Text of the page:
In the past few months, we’ve seen a series of high-profile account breaches that gave control of users’ accounts to malicious thieves. I’m sure many will remember the Matt Honan hack, where an attacker was able to gain access to the journalist’s accounts and wipe his devices by fooling Apple support into resetting his password for them.

More recently, Skype proved to be vulnerable to the same attack, which is really bad news for password resets in general, because there’s really no good way for someone to guard against this. If you haven’t specified an email address (or if you forgot the password for your email address), how can a provider authenticate you? They will have to use security questions, or information about your account, or other ways of doing it.

Security questions are usually very low entropy, much lower than the actual password, and thus they should probably be discouraged. Unfortunately, many services (including banks) use them.


There are a few ways in which one can improve their verification process and help protect users against these sort of attacks. The product I’m currently working on, Instabot (it’s a hosted bot for team chat rooms, check it out, it’s very cool) uses the excellent Mozilla Persona for authentication, but I’m hoping they read this and pick up some of those methods.

Here are some procedures you can use to improve your password reset policies:

“Do not reset”

First and foremost, my favorite option, which nobody seems to implement, is simply to allow the user to ban password resets altogether. I have all my passwords in an encrypted database with a 70-character passphrase backed up instantly from all my computers, so any password reset option is (very probably) less safe than that.

I simply want support to deny all password reset requests, always. This is what we use at Silent Circle, and it’s the only option that completely stops this attack. Unfortunately, it might not be practical or feasible for all users.

Small credit card charges

If the user has a credit card on file with you, you could perform two small charges on their credit card (which you can refund later), and have the customer tell you the amounts of those charges. This has the advantage of moving the onus of trust on the bank, which (hopefully) has other good controls in place to prevent identity theft.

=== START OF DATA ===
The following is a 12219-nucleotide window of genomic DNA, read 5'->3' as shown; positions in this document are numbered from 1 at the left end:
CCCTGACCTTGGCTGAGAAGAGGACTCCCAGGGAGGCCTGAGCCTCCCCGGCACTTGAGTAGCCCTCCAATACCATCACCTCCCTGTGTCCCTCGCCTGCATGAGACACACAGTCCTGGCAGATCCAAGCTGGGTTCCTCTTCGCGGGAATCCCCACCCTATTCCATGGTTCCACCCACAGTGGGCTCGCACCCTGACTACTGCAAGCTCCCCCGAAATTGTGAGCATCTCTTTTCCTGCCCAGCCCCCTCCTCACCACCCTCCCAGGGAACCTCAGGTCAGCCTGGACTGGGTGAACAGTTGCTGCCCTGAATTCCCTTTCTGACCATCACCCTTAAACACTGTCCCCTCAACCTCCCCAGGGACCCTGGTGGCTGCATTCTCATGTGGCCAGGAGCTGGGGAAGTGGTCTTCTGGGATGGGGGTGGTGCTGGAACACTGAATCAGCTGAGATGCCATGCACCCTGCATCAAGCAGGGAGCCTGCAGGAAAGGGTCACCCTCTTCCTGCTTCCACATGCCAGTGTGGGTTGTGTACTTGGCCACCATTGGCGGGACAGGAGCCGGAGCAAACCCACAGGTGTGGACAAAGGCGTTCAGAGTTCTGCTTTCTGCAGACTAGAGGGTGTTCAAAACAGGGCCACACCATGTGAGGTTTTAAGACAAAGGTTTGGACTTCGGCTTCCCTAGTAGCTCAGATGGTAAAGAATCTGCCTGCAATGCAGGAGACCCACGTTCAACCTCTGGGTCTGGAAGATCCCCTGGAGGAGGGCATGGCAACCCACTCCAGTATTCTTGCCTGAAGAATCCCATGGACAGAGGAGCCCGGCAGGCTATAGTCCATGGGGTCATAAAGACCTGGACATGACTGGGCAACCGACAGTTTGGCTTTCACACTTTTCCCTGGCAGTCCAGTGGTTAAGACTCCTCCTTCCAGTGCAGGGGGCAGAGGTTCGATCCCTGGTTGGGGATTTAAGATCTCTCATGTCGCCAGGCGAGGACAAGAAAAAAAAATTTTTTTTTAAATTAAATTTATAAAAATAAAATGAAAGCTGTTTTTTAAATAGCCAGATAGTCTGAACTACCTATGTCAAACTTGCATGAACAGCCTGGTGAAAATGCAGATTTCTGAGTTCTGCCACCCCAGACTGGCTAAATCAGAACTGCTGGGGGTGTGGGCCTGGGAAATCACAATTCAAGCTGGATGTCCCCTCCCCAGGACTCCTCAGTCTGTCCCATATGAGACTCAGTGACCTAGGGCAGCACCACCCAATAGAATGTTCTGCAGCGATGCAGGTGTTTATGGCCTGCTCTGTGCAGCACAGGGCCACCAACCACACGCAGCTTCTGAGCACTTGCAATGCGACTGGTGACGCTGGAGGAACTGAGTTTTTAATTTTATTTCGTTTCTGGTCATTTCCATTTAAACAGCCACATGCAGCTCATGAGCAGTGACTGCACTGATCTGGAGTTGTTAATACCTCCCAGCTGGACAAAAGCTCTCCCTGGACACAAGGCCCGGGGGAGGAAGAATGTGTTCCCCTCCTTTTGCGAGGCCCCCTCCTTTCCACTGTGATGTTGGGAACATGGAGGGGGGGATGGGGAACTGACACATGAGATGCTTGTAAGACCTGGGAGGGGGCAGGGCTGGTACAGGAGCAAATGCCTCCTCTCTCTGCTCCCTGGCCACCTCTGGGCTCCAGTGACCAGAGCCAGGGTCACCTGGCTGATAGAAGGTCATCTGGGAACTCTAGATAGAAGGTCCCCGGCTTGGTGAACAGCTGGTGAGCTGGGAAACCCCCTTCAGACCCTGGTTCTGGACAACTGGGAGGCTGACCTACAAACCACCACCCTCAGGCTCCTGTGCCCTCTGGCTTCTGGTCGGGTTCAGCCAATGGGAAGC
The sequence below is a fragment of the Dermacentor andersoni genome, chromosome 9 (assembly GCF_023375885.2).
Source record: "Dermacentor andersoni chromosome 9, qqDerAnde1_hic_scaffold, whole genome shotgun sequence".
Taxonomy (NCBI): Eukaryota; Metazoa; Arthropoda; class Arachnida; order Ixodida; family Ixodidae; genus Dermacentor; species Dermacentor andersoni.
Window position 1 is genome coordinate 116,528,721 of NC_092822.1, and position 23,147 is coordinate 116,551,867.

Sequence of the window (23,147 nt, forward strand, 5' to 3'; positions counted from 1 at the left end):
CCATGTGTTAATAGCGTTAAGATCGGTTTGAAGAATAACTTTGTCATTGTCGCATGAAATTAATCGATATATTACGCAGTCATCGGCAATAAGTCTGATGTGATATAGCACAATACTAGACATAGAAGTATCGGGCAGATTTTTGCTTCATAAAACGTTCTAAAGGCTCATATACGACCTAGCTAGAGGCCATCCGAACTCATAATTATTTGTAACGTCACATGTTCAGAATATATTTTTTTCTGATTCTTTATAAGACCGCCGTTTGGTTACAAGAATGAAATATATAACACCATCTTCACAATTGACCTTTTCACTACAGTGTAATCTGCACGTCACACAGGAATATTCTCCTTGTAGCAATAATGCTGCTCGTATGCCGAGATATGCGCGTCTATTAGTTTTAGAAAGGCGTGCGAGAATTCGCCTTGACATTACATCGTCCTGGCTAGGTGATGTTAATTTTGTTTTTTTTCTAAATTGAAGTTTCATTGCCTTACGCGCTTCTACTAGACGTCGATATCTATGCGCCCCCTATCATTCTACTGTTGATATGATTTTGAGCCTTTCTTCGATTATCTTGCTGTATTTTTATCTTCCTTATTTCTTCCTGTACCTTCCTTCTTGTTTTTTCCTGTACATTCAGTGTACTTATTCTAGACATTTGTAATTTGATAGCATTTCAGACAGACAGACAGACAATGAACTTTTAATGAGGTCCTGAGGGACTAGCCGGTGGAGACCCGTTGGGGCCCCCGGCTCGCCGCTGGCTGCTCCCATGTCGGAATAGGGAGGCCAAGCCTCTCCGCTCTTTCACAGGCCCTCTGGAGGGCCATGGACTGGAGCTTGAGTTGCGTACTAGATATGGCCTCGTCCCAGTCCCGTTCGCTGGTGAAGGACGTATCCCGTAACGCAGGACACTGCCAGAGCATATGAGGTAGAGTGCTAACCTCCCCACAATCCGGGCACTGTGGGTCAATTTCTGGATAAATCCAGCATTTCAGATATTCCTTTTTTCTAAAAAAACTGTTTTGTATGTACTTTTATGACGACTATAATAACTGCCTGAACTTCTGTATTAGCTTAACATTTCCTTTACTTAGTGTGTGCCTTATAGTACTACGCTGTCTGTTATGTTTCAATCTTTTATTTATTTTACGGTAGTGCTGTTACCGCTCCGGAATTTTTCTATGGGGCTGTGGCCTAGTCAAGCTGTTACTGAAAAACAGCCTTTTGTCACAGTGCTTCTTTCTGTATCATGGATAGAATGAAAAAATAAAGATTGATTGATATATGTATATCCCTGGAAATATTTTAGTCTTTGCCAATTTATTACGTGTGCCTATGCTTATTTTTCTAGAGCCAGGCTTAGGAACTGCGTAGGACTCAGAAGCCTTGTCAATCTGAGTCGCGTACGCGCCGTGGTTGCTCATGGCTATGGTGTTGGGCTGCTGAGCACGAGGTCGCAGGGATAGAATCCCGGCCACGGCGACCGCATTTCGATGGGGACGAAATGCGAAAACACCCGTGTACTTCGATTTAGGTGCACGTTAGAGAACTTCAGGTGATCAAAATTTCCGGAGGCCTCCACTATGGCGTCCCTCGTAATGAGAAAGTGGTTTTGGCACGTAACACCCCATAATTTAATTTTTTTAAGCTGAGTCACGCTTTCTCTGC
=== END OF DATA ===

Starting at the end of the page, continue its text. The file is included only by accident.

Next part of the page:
Some disadvantages of this technique are that the verification may not be instant, as, in extreme cases, the user might have to wait a month (or more) to get the bank statement in the mail). Also, if the user has not registered a credit card with you, this check will be impossible to do.

Issuing one-time reset codes

During (or after) the signup process, you can issue a long code to the user, which they can store and use in the event of a lost or forgotten password. This code could be stored somewhere safe, or printed. To make the latter easier, you might want to include a QR code of the URL in the page, so the user can print it directly and then scan it to easily reset their password.

The disadvantage of this method is that storing the code will be hard, it might get lost, and it can give full access to the account if not stored properly.

Phone resets

Similarly to the credit card method, if the user has a phone number on file with you, you can send them a short, time-sensitive, one-time reset token. They can enter that in the page and be allowed to reset their password.

The disadvantage is that it’s rare for a user to have a phone number registered on a site beforehand, and that this method is a bit hard to implement, as it requires sending SMS to any country in the world.

Ask personal questions

No, not that sort. Asking questions like “when did you last log in?”, or “what was your last transaction” are things an attacker probably will not know, but a user will. Unfortunately, unless the user is very engaged with your service, or your service has memorable interactions, this is unlikely to produce good results, simply because not many people remember the last time they logged into their accounts (or it’s so frequent that it’s not useful).


There are many ways to improve password resets, but asking for three people on the user’s contact list is not one of them. Your password reset procedures must be very easy for the user to answer, but very hard for the attacker.

Finally, do not forget the “Do not reset” option, which is a very simple and easy feature to implement, yet is very powerful for preventing attacks. The more sophisticated users are very likely to use it, and thus prevent the highjacking of their accounts.